In Costa Rica, nevermanni occurs in wet forest habitats. It nests and forages in the low arboreal zone and in some cases in litter on the forest floor. The lone USA record is curious. I was collecting from cynipid oak galls near Austin, Texas, many of which were inhabited by nests of Colobopsis etiolata and Camponotus discolor. In one nest of C. discolor, I also found three workers of S. nevermanni. (Longino, Ants of Costa Rica)
Bolton (2000) - A member of the Strumigenys emeryi-group. S. nevermanni should not be confused with any other member of the group. The narrow concave propodeal lamella, extremely reduced but still obvious spongiform strip ventrally on the petiole and the smooth postpetiole form a combination that identifies the species. It is similar to Strumigenys micretes but that species, apart from having a broad propodeal lamella and deep spongiform curtain on the petiole, has distinctly longer scapes (SI 96-102) and usually a narrower head (CI 69-75).
This is the only species of the group so far recorded from the U.S.A., although others are known from Mexico. Whether it is a naturalised species or must be regarded as a casual introduction in the U.S.A. remains to be seen. The variation of gastral pilosity is interesting. Very few individuals have it entirely flagellate, in fact most samples show very few or even no flagellate hairs on the first tergite. The fact that a few samples occur that show a mixture of both forms of hair, in varying amounts, indicates that only a single species is represented.
Longino (Ants of Costa Rica) - Apical fork of mandible with one intercalary tooth; mandible with acute preapical tooth very close to apical fork, and sometimes a minute denticle near the apical third of mandible length; gaster smooth and shining, with setae stiff, straight, slightly thickened.
Keys including this Species
Distribution based on Regional Taxon Lists
Distribution based on AntMaps
Distribution based on AntWeb specimens
Check data from AntWeb
The following information is derived from Barry Bolton's New General Catalogue, a catalogue of the world's ants.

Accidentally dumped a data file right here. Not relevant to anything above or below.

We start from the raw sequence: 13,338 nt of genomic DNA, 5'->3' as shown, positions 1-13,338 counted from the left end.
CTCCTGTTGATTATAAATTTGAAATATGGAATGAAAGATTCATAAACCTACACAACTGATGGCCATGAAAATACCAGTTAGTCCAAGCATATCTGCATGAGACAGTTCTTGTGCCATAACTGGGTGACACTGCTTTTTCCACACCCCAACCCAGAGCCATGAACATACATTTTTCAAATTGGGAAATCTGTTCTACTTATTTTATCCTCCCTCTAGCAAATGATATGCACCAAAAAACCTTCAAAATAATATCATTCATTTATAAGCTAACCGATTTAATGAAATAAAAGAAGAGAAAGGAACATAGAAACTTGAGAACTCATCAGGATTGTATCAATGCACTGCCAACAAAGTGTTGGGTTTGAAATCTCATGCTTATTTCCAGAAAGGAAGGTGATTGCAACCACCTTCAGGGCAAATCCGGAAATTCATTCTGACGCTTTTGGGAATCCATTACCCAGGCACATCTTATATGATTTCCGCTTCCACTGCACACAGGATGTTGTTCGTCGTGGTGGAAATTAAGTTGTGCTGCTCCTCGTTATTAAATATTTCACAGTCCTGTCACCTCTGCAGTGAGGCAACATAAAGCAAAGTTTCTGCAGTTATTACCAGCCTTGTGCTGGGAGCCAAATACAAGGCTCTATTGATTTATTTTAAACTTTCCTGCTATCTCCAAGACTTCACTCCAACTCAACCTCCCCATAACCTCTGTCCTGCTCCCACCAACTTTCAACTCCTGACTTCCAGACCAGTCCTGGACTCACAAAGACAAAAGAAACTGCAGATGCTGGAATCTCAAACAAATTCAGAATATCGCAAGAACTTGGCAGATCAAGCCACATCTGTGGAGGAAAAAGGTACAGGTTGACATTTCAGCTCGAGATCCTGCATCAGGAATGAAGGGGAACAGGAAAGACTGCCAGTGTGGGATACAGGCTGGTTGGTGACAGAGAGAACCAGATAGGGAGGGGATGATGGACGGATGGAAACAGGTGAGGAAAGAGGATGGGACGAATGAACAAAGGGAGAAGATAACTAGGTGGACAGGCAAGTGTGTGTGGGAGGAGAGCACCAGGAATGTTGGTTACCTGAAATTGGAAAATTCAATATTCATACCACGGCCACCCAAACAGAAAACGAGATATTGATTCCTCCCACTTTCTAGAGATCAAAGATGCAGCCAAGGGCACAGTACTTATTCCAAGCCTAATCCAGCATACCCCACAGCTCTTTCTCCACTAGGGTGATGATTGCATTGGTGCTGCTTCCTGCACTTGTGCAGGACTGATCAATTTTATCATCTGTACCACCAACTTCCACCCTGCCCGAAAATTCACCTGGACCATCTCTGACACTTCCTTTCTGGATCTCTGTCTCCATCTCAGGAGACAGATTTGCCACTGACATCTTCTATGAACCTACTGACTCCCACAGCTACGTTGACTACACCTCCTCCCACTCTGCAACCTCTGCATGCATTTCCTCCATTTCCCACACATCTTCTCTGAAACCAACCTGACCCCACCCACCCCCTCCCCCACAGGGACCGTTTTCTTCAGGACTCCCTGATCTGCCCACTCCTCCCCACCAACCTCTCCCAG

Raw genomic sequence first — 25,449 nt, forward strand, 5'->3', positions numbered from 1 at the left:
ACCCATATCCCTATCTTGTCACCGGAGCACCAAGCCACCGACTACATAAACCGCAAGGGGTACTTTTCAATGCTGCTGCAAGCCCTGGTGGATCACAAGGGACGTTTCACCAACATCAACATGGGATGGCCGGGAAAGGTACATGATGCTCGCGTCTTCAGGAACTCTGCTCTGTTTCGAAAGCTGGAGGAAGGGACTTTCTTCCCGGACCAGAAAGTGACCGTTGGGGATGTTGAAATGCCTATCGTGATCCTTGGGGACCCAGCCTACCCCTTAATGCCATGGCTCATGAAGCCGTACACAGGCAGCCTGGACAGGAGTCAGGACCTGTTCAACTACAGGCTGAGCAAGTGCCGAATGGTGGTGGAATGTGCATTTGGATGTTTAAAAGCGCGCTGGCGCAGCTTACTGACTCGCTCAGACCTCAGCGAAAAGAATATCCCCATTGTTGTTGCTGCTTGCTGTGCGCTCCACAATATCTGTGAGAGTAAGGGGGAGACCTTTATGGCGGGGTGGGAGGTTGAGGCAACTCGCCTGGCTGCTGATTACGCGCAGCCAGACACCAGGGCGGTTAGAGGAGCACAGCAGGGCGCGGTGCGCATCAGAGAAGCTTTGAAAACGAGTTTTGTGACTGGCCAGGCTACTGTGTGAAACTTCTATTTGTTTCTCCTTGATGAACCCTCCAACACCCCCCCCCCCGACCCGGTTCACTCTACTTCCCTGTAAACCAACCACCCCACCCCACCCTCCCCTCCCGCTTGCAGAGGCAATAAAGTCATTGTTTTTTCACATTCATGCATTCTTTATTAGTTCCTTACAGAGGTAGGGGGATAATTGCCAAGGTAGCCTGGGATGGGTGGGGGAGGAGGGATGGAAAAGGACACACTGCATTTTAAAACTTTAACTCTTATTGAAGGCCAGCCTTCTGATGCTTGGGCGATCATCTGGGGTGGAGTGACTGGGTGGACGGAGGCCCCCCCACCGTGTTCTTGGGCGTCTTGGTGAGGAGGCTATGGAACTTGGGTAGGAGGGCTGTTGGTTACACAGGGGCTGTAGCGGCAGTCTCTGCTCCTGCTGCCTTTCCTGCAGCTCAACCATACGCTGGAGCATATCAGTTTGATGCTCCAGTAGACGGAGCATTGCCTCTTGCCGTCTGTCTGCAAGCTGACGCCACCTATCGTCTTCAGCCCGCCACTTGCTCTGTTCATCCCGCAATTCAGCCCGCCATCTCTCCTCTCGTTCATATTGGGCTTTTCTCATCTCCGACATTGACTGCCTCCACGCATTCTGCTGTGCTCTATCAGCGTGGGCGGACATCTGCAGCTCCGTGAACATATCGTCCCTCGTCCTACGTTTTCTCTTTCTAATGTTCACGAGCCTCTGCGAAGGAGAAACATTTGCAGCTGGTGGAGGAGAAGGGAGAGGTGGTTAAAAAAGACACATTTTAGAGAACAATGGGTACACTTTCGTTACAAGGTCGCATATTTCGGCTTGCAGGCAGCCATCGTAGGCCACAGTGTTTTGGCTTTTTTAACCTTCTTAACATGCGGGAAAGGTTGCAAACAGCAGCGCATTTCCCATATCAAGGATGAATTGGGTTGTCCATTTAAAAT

- nevermanni. Strumigenys nevermanni Brown, 1959a: 99 (w.q.) COSTA RICA. See also: Bolton, 2000: 517.
Unless otherwise noted the text for the remainder of this section is reported from the publication that includes the original description.
Bolton (2000) - TL 2.3-2.6, HL 0.56-0.64, HW 0.44-0.52, CI 75-80, ML 0.32-0.36, MI 56-60, SL 0.36-0.42, SI 79-86, PW 0.27-0.33, AL 0.58-0.68 (9 measured).
Mandible with a small preapical tooth close to the apicodorsal tooth. Proximally the mandible is usually edentate but in some an additional minute denticle is present. Both pairs of standing hairs on cephalic dorsum stiff, simple to spatulate. Apicoscrobal hair and pronotal humeral hair flagellate; a flagellate pair present on mesonotum. Standing hairs on first gastral tergite varying from mostly simple to mainly subflagellate or flagellate; sometimes all hairs similar but frequently a mixture present. Pronotal dorsum reticulate-punctate and with weak rugulose or costulate sculpture; intensity of each component variable. Mesopleuron and at least part of metapleuron smooth. Propodeum with a pair of stout triangular teeth or short spines, subtended by a narrow lamella whose posterior (free) margin is concave down the declivity. Propodeal lacuna vestigial. Ventral surface of petiole with a very shallow spongiform strip that, at the midlength of the peduncle, is merely carinate or at most only a fraction (much less than half) of the depth of the peduncle. Petiole node in dorsal view broader than long and reticulate-punctate. Disc of postpetiole mostly or entirely smooth. In profile lateral spongiform appendage of postpetiole a broadly triangular lobe; ventral spongiform lobe larger, at least equal to the area of exposed cuticle of the disc.
- Bolton, B. 2000. The ant tribe Dacetini. Memoirs of the American Entomological Institute. 65:1-1028.
- Brown, W. L., Jr. 1959. The neotropical species of the ant genus Strumigenys Fr. Smith: group of emeryi Mann. Entomological News. 70:97-104. (page 99, worker, queen described)
- Brown, W. L., Jr. 1962c. The neotropical species of the ant genus Strumigenys Fr. Smith: synopsis and keys to the species. Psyche. 69:238-267. PDF